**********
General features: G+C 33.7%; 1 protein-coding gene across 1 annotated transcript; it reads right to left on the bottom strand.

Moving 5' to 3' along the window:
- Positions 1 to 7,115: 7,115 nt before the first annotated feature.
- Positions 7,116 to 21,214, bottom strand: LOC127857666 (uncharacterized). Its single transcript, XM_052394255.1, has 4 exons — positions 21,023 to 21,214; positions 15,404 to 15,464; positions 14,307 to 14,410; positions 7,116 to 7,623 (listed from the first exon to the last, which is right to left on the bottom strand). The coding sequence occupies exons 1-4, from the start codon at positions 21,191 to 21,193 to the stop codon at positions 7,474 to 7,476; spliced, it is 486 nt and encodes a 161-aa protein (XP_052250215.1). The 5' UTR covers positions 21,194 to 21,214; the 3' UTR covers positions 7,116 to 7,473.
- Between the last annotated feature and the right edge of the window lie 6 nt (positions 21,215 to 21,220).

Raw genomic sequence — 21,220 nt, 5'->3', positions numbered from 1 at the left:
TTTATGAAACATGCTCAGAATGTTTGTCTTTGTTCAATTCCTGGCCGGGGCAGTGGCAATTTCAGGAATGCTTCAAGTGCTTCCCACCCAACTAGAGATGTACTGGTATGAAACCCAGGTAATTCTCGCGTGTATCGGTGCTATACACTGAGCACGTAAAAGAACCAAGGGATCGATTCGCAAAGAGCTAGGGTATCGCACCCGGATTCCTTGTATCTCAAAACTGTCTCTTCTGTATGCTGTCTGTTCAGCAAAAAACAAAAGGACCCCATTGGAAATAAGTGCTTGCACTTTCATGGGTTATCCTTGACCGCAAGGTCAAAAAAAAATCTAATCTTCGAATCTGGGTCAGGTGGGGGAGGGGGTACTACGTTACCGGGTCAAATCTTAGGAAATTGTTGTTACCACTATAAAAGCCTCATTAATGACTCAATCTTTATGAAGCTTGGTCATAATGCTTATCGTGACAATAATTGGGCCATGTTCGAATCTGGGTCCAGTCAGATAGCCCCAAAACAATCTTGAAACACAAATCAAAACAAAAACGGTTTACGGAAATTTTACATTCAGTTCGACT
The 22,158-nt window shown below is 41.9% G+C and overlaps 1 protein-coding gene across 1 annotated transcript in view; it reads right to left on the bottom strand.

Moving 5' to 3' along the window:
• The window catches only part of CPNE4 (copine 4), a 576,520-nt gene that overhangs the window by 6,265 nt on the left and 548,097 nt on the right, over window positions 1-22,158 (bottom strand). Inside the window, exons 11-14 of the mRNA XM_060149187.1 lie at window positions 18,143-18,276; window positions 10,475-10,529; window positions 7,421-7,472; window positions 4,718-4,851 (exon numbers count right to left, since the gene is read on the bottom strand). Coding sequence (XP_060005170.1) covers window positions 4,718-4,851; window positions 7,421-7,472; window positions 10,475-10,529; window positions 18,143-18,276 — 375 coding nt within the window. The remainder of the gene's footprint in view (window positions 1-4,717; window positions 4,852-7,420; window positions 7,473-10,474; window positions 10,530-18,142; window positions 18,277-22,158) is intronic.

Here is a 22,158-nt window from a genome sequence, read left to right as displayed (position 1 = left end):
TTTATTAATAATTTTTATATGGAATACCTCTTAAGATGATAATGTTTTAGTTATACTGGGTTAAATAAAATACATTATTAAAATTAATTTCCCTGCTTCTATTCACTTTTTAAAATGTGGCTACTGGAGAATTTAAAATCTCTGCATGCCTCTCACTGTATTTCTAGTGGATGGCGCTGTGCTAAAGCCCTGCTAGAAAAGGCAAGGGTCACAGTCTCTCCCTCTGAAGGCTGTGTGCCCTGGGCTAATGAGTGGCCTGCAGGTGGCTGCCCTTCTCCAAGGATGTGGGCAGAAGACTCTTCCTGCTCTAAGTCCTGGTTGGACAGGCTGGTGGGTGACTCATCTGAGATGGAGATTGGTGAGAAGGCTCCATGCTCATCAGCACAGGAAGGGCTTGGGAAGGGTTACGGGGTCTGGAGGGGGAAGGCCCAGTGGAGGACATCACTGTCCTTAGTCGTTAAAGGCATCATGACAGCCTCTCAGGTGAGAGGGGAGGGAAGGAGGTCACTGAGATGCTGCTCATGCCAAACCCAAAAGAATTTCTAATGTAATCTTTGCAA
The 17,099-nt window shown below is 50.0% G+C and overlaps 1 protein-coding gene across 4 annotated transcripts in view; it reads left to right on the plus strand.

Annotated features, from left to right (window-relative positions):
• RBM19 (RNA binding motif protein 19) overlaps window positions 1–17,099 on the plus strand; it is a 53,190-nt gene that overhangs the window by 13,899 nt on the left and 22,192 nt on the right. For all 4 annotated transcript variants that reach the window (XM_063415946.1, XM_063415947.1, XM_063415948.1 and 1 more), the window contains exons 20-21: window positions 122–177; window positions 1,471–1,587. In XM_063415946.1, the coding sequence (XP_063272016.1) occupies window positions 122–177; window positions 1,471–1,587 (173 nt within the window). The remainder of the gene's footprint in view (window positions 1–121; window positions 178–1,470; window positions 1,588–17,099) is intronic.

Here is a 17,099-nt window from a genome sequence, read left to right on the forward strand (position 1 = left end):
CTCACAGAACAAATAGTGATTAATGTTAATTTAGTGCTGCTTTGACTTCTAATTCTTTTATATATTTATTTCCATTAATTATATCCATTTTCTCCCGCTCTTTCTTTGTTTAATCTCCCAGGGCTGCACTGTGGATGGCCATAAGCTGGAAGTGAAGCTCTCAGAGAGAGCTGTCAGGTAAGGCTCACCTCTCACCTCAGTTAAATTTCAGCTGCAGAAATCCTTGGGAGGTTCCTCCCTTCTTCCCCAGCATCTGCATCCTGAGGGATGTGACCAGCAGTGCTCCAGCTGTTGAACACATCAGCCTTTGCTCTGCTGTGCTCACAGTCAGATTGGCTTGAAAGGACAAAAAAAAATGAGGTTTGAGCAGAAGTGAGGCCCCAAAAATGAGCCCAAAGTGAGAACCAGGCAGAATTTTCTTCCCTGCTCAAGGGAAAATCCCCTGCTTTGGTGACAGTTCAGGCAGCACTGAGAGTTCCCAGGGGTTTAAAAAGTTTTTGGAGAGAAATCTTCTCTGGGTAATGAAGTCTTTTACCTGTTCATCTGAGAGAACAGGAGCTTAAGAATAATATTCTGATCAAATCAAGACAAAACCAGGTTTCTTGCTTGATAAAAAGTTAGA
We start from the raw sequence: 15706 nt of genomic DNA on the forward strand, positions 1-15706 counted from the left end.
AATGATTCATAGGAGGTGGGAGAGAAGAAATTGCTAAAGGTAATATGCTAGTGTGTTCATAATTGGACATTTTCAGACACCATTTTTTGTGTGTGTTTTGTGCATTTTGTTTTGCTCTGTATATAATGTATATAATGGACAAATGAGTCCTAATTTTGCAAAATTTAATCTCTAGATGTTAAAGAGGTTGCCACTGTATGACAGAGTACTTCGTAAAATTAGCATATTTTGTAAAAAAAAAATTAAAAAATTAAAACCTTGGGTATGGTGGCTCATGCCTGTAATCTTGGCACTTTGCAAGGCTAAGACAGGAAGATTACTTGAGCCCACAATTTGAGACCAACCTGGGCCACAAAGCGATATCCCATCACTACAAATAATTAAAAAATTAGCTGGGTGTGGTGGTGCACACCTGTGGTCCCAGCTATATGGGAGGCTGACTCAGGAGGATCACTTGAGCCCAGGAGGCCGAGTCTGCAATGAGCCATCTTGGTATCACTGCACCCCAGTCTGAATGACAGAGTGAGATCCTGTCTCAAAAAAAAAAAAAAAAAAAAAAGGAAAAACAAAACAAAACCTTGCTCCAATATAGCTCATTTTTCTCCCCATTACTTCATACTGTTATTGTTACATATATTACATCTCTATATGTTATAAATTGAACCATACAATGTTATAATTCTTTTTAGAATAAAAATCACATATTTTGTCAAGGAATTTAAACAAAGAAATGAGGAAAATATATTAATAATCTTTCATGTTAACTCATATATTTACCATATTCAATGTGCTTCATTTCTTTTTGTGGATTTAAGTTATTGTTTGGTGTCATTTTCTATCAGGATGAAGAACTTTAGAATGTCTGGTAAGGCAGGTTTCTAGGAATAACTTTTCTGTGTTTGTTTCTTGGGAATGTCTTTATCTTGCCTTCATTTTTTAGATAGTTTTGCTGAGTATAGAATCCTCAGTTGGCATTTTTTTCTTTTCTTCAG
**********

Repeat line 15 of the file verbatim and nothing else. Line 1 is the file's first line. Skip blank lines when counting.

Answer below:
• RBM19 (RNA binding motif protein 19) overlaps window positions 1–17,099 on the plus strand; it is a 53,190-nt gene that overhangs the window by 13,899 nt on the left and 22,192 nt on the right. For all 4 annotated transcript variants that reach the window (XM_063415946.1, XM_063415947.1, XM_063415948.1 and 1 more), the window contains exons 20-21: window positions 122–177; window positions 1,471–1,587. In XM_063415946.1, the coding sequence (XP_063272016.1) occupies window positions 122–177; window positions 1,471–1,587 (173 nt within the window). The remainder of the gene's footprint in view (window positions 1–121; window positions 178–1,470; window positions 1,588–17,099) is intronic.